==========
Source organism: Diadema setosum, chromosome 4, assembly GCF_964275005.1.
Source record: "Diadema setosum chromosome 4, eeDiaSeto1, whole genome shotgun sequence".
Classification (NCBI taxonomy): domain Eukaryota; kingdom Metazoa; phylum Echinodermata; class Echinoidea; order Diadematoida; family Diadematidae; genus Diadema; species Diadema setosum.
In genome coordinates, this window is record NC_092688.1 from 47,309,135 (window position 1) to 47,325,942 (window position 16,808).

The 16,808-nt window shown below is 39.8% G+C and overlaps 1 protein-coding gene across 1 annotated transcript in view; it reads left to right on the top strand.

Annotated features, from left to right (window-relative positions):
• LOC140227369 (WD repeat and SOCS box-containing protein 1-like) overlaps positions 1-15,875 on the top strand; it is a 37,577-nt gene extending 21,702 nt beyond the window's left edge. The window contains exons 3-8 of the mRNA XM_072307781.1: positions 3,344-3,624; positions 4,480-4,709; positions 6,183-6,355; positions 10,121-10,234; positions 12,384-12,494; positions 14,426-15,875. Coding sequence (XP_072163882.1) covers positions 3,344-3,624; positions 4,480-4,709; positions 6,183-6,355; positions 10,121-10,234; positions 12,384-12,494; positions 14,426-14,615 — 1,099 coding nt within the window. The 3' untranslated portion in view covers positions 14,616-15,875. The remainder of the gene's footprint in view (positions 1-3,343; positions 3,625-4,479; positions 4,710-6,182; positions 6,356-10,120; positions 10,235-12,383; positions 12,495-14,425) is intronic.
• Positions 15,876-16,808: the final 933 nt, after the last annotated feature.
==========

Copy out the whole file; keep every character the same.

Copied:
Source organism: Diadema setosum, chromosome 4, assembly GCF_964275005.1.
Source record: "Diadema setosum chromosome 4, eeDiaSeto1, whole genome shotgun sequence".
Classification (NCBI taxonomy): domain Eukaryota; kingdom Metazoa; phylum Echinodermata; class Echinoidea; order Diadematoida; family Diadematidae; genus Diadema; species Diadema setosum.
In genome coordinates, this window is record NC_092688.1 from 47,309,135 (window position 1) to 47,325,942 (window position 16,808).

The 16,808-nt window shown below is 39.8% G+C and overlaps 1 protein-coding gene across 1 annotated transcript in view; it reads left to right on the top strand.

Annotated features, from left to right (window-relative positions):
• LOC140227369 (WD repeat and SOCS box-containing protein 1-like) overlaps positions 1-15,875 on the top strand; it is a 37,577-nt gene extending 21,702 nt beyond the window's left edge. The window contains exons 3-8 of the mRNA XM_072307781.1: positions 3,344-3,624; positions 4,480-4,709; positions 6,183-6,355; positions 10,121-10,234; positions 12,384-12,494; positions 14,426-15,875. Coding sequence (XP_072163882.1) covers positions 3,344-3,624; positions 4,480-4,709; positions 6,183-6,355; positions 10,121-10,234; positions 12,384-12,494; positions 14,426-14,615 — 1,099 coding nt within the window. The 3' untranslated portion in view covers positions 14,616-15,875. The remainder of the gene's footprint in view (positions 1-3,343; positions 3,625-4,479; positions 4,710-6,182; positions 6,356-10,120; positions 10,235-12,383; positions 12,495-14,425) is intronic.
• Positions 15,876-16,808: the final 933 nt, after the last annotated feature.